While the design or design proposal is itself a communicating medium, the interpersonal communication between designers and managers must get the idea across, must make the design understandable and complement the message of the design. The loss of information and knowledge which occurs through poor communication skills and a lack of organisational support is a loss in potential market value. Design success depends on several settings within the organisation, such as the knowledge of the designer about the organisation and vice versa, the knowledge of external factors (markets trends, market knowledge), and the designers competence, talent, intuition, artistry, and imagination. However, the way concepts and solutions are communicated to the deciding managers is of paramount importance for getting a design through in the first place. Communication is the bottleneck through which the designer can make of break his project.
It could be assumed that designers should care for the communication with managers, and that managers have a great deal of interest in the people which shape the visible image of their organisations as it is expressed in products and brands. This is however often not so. Communication is often difficult as there are profound gaps between these two camps. Peter Gorb and Angela Dumas remark that “the design and management relationship appears to be at unease, ambiguous and unclear”. Designers and managers have different worldviews, live in different paradigms, behave and dress differently, work and communicate differently, and have different social abilities.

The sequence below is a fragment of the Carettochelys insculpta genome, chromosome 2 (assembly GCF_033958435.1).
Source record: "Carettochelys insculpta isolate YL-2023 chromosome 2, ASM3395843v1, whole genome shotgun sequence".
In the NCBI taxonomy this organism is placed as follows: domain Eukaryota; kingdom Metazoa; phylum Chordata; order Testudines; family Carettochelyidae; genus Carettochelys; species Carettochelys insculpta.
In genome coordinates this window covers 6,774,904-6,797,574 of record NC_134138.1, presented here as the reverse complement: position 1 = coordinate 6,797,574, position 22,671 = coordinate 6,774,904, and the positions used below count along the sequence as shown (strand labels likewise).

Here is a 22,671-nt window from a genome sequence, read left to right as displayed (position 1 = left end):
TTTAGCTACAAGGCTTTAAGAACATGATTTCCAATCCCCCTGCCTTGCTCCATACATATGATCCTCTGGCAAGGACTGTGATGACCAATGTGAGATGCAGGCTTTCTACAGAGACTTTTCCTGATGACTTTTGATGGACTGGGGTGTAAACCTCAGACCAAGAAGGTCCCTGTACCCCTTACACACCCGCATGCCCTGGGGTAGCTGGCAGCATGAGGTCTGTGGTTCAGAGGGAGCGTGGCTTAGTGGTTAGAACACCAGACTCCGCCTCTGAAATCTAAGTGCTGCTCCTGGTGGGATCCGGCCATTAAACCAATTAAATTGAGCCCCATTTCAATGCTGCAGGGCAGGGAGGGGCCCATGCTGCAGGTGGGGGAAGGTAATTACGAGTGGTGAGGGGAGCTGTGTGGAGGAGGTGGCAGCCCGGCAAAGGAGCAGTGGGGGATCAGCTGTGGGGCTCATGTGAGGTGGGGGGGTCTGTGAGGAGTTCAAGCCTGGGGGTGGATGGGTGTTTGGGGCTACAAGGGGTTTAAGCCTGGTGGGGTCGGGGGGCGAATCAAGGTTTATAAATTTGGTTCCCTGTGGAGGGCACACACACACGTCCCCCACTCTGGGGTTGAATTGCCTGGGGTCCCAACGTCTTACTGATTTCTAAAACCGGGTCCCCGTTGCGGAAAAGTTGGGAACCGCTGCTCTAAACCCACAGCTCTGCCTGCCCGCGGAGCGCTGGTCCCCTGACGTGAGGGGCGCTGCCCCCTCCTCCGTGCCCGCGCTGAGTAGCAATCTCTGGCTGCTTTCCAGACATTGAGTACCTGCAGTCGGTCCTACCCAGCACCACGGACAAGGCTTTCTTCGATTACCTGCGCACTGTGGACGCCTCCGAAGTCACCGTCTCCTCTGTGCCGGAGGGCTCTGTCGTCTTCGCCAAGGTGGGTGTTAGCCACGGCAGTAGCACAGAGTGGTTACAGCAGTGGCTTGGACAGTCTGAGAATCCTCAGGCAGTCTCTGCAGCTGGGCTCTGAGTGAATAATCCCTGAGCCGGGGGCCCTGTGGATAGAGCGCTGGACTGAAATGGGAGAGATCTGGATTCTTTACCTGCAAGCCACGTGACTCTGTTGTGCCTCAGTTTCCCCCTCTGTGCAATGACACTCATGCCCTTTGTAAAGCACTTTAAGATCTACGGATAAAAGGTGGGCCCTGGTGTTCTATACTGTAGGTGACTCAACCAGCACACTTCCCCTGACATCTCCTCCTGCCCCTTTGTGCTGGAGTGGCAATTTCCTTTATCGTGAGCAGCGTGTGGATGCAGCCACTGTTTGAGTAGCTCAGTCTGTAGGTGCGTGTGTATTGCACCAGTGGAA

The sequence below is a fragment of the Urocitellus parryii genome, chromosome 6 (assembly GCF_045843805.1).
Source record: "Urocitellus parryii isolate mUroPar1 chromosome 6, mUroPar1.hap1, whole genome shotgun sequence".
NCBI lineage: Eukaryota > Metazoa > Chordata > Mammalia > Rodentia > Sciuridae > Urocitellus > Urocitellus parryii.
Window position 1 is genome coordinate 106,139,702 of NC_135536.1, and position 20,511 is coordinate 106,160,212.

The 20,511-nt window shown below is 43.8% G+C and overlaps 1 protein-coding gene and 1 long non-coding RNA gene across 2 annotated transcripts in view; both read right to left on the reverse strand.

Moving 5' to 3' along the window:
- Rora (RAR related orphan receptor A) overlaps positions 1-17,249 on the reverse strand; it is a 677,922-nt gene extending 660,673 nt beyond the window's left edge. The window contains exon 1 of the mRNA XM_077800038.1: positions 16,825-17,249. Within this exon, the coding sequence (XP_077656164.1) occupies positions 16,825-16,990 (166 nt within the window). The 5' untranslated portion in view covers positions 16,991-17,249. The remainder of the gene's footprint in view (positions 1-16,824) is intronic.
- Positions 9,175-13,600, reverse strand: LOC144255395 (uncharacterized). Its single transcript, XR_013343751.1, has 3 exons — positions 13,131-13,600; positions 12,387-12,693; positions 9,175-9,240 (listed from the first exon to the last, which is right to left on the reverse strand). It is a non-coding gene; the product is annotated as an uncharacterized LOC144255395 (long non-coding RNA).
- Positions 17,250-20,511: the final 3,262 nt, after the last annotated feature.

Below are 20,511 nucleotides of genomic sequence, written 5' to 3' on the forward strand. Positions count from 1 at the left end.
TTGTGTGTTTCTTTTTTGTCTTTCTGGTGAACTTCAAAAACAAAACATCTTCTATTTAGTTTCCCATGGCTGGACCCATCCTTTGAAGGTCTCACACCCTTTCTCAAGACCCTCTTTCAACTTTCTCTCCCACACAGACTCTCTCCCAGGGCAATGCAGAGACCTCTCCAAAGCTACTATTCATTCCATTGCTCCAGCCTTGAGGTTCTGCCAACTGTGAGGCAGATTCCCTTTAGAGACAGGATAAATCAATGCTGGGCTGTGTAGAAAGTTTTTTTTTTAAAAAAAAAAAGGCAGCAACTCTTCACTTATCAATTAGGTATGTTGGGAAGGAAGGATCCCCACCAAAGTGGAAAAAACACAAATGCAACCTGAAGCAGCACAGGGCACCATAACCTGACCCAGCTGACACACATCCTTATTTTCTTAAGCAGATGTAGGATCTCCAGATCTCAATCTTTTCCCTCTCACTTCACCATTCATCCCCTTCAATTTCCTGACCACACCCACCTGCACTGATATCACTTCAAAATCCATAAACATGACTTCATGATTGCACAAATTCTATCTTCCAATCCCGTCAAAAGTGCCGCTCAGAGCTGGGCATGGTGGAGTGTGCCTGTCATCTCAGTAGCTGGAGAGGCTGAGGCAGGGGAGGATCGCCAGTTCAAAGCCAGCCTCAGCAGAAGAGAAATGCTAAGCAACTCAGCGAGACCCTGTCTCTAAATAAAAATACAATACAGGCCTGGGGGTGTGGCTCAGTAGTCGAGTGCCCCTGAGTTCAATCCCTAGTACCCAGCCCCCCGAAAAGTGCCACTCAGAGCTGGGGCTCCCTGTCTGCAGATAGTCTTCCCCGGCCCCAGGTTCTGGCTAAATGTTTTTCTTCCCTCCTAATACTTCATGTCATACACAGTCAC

Workman describes differences between engineering design and marketing, and David Walker describes a range of differences between managers and designers: Different outlooks, different aims, different education and different styles of thought. While there are a lot of differences between designers and managers, they have at least one important aspect in common: They deal with problem-solving. The difference is in the approach, which can be personal, reflected in a personality type, or culturally induced.
The classical divide between analytic and sensual-perceptual skills (visual literacy, object manipulation) and professions is a historical-cultural development rather than a skill divide which is inscribed in our genes: Humans are, by evolution, made to solve fuzzy-perceptual-manipulative tasks and not logical-abstract ones. The cultural division starts with education, where numeracy and literacy are supported as core subjects, while visual literacy and tactile skills are not valued. This gap runs through higher education and right into organisations.